‘Times’ grows circulation advantage over ‘Post-Tribune’
The Times‘ circulation advantage over the Post-Tribune continued to grow during the past year, with The Times now holding a lead of 48,322 on Sunday and 40,374 for weekdays, according to the Audit Bureau of Circulations.
The Times‘ Sunday circulation, at 91,978, is now more than double that of the Post-Tribune, at 43,656. The weekday circulation of The Times is 83,877 and the Post-Tribune is 43,503.
The Post-Tribune’s Sunday circulation for the past six-month reporting period represented an 18.4 percent decline from the year-ago figure of 53,517. Its weekly circulation for the last six months represented a 16.5 percent drop from the year-ago figure of 52,106.
The Times‘ circulation numbers have been largely stable over the past five years and that included this past year, with its Sunday and weekday circulation showing slight increases from the year-ago numbers, according to the Audit Bureau of Circulations.
Times Publisher Bill Masterson Jr. said The Times Media Co.’s effort to be “faithful partners with our readers” has led to remarkable stability in its circulation numbers during the last five years as other U. S. newspapers have incurred consistent circulation losses.
“We have focused on community events; we have insourced jobs instead of outsourcing where possible; and we have tried to stay relevant in the lives of our readers and community,” Masterson said.
Post-Tribune Publisher Lisa Tatina did not return a call seeking comment.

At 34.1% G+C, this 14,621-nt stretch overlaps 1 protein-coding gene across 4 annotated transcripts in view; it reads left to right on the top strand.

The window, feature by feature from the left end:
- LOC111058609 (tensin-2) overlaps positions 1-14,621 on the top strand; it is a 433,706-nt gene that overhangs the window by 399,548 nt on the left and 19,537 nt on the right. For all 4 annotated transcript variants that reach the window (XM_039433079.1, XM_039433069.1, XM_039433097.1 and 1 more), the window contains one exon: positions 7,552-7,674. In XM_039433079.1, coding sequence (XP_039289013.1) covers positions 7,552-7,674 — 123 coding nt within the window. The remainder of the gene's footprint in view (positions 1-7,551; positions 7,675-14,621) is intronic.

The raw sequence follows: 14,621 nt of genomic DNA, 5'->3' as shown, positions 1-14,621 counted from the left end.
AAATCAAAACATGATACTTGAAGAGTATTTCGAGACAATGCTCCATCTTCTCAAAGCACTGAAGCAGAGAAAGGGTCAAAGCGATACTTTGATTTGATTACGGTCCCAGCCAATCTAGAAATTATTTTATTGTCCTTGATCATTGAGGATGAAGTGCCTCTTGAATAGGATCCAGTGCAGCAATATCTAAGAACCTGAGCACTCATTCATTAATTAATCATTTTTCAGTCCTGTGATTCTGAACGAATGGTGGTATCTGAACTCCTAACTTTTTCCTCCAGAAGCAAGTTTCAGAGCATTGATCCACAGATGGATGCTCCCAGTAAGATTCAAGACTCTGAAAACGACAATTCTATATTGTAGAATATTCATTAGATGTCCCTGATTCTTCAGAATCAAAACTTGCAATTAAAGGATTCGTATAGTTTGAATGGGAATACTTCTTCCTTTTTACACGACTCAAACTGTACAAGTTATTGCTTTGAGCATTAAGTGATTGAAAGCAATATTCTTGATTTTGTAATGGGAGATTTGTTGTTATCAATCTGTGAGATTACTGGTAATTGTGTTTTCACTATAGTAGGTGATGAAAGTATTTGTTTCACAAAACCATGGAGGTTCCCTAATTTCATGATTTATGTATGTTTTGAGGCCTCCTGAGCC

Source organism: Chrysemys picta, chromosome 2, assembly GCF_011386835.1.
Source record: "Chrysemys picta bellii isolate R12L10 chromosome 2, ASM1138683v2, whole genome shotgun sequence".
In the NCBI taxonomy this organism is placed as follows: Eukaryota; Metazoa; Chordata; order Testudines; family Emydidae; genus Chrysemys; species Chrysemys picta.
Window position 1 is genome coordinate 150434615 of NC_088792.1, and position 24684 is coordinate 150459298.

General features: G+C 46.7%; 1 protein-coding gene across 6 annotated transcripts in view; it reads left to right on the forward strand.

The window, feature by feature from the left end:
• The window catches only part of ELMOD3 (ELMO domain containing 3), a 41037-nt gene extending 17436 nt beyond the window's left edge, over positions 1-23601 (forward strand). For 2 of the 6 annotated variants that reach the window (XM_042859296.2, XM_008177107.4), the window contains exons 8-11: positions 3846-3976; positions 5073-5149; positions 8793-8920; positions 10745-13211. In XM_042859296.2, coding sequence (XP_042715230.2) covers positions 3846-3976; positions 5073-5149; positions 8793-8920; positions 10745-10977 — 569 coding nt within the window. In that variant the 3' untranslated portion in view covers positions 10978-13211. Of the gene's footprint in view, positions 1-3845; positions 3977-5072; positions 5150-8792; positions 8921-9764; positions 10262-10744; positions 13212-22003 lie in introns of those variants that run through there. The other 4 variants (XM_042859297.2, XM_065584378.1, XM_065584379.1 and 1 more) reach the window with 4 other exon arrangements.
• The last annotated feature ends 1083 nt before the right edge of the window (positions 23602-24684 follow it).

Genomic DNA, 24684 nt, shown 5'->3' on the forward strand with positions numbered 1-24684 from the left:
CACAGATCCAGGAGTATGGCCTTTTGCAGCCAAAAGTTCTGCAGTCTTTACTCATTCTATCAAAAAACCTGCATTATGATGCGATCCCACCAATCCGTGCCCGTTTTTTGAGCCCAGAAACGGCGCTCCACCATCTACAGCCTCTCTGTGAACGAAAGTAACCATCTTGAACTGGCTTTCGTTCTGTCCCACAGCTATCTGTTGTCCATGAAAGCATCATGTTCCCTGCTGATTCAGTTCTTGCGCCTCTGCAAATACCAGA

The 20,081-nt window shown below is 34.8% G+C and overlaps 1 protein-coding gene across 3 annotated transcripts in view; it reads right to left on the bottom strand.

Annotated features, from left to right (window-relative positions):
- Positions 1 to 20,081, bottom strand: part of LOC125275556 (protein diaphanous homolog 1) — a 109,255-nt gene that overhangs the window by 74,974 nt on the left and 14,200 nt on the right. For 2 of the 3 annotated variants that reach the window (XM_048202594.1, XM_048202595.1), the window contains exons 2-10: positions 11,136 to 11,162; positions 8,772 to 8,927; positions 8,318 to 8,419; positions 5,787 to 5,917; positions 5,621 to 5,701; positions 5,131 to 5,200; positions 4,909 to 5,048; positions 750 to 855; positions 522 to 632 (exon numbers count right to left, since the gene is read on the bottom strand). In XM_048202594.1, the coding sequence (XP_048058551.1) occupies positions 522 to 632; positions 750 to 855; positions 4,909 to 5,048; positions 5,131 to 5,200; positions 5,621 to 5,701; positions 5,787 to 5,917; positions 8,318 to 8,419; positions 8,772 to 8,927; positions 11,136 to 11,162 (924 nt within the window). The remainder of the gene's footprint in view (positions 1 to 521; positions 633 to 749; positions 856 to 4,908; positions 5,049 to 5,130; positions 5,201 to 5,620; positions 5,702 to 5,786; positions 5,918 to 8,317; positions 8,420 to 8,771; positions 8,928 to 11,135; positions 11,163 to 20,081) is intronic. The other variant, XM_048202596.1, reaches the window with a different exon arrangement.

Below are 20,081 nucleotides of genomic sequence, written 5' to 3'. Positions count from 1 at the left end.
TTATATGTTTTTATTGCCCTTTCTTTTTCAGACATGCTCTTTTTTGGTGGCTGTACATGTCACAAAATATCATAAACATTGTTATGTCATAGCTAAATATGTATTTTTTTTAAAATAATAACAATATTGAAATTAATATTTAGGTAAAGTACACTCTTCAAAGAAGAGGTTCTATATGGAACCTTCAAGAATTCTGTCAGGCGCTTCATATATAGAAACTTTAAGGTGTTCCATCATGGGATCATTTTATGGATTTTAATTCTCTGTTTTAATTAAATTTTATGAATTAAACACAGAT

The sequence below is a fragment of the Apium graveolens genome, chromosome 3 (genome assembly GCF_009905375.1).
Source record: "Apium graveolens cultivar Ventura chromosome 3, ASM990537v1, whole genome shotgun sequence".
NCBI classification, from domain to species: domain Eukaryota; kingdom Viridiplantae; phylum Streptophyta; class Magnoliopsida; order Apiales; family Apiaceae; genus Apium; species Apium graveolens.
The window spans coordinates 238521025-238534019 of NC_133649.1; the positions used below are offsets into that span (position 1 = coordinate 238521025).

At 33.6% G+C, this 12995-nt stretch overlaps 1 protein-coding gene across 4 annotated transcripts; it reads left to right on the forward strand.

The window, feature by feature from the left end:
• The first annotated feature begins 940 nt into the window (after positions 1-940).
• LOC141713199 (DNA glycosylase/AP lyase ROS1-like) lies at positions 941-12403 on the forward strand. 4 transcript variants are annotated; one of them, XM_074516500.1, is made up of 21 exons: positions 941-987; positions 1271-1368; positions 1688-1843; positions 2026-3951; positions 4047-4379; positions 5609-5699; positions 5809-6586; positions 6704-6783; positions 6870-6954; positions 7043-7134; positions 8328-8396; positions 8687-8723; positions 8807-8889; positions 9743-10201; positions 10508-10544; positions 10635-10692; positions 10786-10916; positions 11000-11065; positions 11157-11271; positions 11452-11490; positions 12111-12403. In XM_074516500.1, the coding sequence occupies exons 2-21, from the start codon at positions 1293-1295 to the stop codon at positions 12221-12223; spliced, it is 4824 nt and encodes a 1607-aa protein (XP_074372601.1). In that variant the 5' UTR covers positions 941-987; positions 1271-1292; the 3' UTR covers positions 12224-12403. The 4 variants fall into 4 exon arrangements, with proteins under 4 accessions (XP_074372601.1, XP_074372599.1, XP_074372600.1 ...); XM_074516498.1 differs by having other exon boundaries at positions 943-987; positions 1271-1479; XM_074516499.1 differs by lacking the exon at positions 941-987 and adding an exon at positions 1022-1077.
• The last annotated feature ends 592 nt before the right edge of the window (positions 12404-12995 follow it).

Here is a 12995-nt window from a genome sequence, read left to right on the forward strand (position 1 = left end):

As the Post-Tribune’s circulation continues to drop, in just the past year The Times‘ Sunday circulation lead over the Post-Tribune has grown by 9,868, or 25.7 percent, and its weekday circulation lead has grown by 8,800, or 27.9 percent.
The current growth in The Times‘ circulation over the Post-Tribune continues a longtime trend.
Five years ago, The Times held a 17,716-copy edge over the Post-Tribune in Sunday circulation and a 15,790-copy edge in weekday circulation. The Times‘ lead has grown by 273 percent and 256 percent, respectively, during that time period.
The Times‘ circulation number includes copies of its Internet-based E-Times edition, a paid subscription service a part of its circulation under ABC guidelines.
The E-Times is a Portable Document File (PDF) version of The Times daily newspaper which is individually paid for exactly like a paper subscription. Its pages are identical to the pages readers see in the printed newspaper. It can be viewed from any computer with an internet connection and Adobe Acrobat Reader.
The Times also maintains a free website, nwi.com, which contains all news included in the daily newspaper plus extras such as additional photos, databases and copies of original documents.
“What we are doing is providing multiple platforms to make sure we are reaching people on a paid basis, as well as in the free arena with our website,” Masterson said.
Industry-wide, circulation of paid e-editions at U.S. newspapers totaled 2.3 million in the most recent six-month period, according to Audit Bureau of Circulations numbers reported by paidContent.org. That is a 47 percent increase over last year’s figures.
“What we know now is that the great demise of the American newspaper is just not going to happen,” Masterson said. “Is it going to change? Yes. But we are going to be around for a long, long time.”